Many payment processing companies are claiming to offer ‘free to merchant’ pricing by charging service fees. Because VISA does not allow them except for the two types of payment listed above, it is not advised to adopt this type of payment model for your business.
What Happens if I Improperly Apply Credit Card Convenience Fees to Customer Credit Card Transactions?
Unfortunately, violating convenience fee rules can come with some hefty consequences. Those who don’t follow the rules put in place by credit card companies can find themselves barred from accepting credit card payments.
Merchants who improperly impose convenience fees can also find themselves in legal trouble. Failing to disclose the terms of a fee, or charging fees in a state that does not allow them are both violations of the FDCPA, and are grounds for a lawsuit. This article from insideARM is one story of legal action taken against a collector. This article describing a proposed class action suit is another consequence of misleading convenience fees. Cases like these can serve as warnings for those in the collection industry to follow guidelines set by credit card companies and enforced by the CFPB. For a more detailed breakdown of pay-by-phone fee rules according to the CFPB, check out this article by Ballard Spahr LLP.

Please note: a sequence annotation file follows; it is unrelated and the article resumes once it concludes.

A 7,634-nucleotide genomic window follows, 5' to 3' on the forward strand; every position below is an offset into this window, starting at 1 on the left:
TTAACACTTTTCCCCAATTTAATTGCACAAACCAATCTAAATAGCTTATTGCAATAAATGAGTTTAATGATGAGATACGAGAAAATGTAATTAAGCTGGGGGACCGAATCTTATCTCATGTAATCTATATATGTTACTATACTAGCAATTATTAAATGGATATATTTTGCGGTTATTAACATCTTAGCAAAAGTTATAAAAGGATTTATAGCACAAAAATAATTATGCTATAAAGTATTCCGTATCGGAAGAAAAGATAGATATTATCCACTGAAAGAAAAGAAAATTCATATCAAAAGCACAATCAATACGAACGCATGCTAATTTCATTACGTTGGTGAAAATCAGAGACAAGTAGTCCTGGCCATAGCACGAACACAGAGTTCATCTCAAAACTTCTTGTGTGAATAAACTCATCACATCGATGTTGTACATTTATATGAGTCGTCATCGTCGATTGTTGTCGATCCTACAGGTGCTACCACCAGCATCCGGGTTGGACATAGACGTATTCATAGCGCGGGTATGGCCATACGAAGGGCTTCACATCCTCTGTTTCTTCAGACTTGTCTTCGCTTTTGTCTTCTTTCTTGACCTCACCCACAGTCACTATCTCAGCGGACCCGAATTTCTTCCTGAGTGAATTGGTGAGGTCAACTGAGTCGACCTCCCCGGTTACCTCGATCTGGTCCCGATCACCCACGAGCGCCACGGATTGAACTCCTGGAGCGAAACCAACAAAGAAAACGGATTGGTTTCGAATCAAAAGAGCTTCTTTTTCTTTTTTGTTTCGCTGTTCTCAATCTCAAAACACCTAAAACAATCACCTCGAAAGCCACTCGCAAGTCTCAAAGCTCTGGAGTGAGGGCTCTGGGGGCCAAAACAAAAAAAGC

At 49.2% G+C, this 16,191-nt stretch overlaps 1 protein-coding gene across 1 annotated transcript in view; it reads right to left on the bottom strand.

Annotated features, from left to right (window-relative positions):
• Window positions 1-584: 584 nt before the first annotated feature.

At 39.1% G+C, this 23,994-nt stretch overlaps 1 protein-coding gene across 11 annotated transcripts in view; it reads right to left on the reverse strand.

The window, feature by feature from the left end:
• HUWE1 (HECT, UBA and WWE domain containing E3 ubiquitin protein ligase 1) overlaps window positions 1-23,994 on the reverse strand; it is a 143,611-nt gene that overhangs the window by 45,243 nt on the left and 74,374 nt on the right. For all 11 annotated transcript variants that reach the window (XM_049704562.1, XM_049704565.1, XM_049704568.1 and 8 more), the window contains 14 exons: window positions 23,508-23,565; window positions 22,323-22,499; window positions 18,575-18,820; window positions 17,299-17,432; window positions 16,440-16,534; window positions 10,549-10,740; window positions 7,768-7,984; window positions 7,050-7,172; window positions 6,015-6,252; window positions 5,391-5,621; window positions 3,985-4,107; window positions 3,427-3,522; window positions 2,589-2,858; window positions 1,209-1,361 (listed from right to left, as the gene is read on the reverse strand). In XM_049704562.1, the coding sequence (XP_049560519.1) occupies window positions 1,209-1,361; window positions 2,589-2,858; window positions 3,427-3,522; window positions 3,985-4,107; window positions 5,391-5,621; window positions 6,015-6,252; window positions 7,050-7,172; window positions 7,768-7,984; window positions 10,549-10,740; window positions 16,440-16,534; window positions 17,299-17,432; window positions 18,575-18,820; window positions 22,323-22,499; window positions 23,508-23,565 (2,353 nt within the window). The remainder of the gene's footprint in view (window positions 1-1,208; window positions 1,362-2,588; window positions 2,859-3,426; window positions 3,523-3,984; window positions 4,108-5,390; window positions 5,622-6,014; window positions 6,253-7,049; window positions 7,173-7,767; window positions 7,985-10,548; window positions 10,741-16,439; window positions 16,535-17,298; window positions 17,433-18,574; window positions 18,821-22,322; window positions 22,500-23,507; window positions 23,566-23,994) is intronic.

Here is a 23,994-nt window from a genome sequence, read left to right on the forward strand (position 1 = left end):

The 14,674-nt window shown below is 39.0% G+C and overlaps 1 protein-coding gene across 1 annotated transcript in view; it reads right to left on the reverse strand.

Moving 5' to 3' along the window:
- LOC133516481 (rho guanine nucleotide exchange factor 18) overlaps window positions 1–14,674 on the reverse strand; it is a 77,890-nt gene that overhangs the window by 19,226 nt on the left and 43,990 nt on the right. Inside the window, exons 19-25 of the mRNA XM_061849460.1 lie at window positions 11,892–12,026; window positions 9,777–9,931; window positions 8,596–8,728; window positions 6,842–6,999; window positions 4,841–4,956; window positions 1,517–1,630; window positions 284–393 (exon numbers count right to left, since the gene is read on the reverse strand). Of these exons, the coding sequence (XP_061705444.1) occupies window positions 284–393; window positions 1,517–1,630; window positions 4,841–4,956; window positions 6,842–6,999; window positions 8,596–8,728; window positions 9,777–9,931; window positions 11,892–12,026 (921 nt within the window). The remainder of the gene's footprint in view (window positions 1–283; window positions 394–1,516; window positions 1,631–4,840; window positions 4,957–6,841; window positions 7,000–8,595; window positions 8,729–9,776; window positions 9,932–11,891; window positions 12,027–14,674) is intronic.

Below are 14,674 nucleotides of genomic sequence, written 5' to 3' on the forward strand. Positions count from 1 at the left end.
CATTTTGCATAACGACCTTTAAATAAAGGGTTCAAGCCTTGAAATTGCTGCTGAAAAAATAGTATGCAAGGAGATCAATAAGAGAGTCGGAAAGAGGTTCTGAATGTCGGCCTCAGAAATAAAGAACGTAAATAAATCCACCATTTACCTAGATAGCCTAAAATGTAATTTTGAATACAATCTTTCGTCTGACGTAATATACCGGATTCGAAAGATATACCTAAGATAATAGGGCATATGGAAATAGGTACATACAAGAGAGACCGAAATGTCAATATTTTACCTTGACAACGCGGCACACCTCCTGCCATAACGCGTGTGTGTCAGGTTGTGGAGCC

Remember, it may seem difficult as a merchant to manage the processing fees related to credit card transactions, but not accepting credit cards can potentially lose you a lot of business. Each payment channel a merchant provides makes it more likely that a payment will be collected. If you follow the rules, your agency will be able to collect more, and make paying bills more convenient for your customers.
For a concise breakdown on the information provided in this article, please download our Credit Card Convenience Fees Guide: